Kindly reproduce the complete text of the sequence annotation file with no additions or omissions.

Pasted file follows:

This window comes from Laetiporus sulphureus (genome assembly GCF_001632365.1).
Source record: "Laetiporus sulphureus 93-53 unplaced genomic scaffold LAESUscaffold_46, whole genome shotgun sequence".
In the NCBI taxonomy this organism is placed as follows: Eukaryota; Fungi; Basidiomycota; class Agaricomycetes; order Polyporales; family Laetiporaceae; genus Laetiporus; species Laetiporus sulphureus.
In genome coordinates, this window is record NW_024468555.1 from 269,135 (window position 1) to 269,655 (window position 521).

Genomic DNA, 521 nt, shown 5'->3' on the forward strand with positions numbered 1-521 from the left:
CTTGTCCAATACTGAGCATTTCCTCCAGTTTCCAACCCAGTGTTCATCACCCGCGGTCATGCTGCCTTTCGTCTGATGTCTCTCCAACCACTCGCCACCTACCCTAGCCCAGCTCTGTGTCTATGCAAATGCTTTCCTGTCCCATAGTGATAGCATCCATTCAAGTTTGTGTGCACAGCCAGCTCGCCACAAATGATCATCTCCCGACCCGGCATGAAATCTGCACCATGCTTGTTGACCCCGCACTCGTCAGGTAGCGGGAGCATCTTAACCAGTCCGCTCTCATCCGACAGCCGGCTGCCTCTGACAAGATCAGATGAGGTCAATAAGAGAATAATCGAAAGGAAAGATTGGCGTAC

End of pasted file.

This window comes from Laetiporus sulphureus (genome assembly GCF_001632365.1).
Source record: "Laetiporus sulphureus 93-53 unplaced genomic scaffold LAESUscaffold_46, whole genome shotgun sequence".
In the NCBI taxonomy this organism is placed as follows: Eukaryota; Fungi; Basidiomycota; class Agaricomycetes; order Polyporales; family Laetiporaceae; genus Laetiporus; species Laetiporus sulphureus.
In genome coordinates, this window is record NW_024468555.1 from 269,135 (window position 1) to 269,655 (window position 521).

Genomic DNA, 521 nt, shown 5'->3' on the forward strand with positions numbered 1-521 from the left:
CTTGTCCAATACTGAGCATTTCCTCCAGTTTCCAACCCAGTGTTCATCACCCGCGGTCATGCTGCCTTTCGTCTGATGTCTCTCCAACCACTCGCCACCTACCCTAGCCCAGCTCTGTGTCTATGCAAATGCTTTCCTGTCCCATAGTGATAGCATCCATTCAAGTTTGTGTGCACAGCCAGCTCGCCACAAATGATCATCTCCCGACCCGGCATGAAATCTGCACCATGCTTGTTGACCCCGCACTCGTCAGGTAGCGGGAGCATCTTAACCAGTCCGCTCTCATCCGACAGCCGGCTGCCTCTGACAAGATCAGATGAGGTCAATAAGAGAATAATCGAAAGGAAAGATTGGCGTAC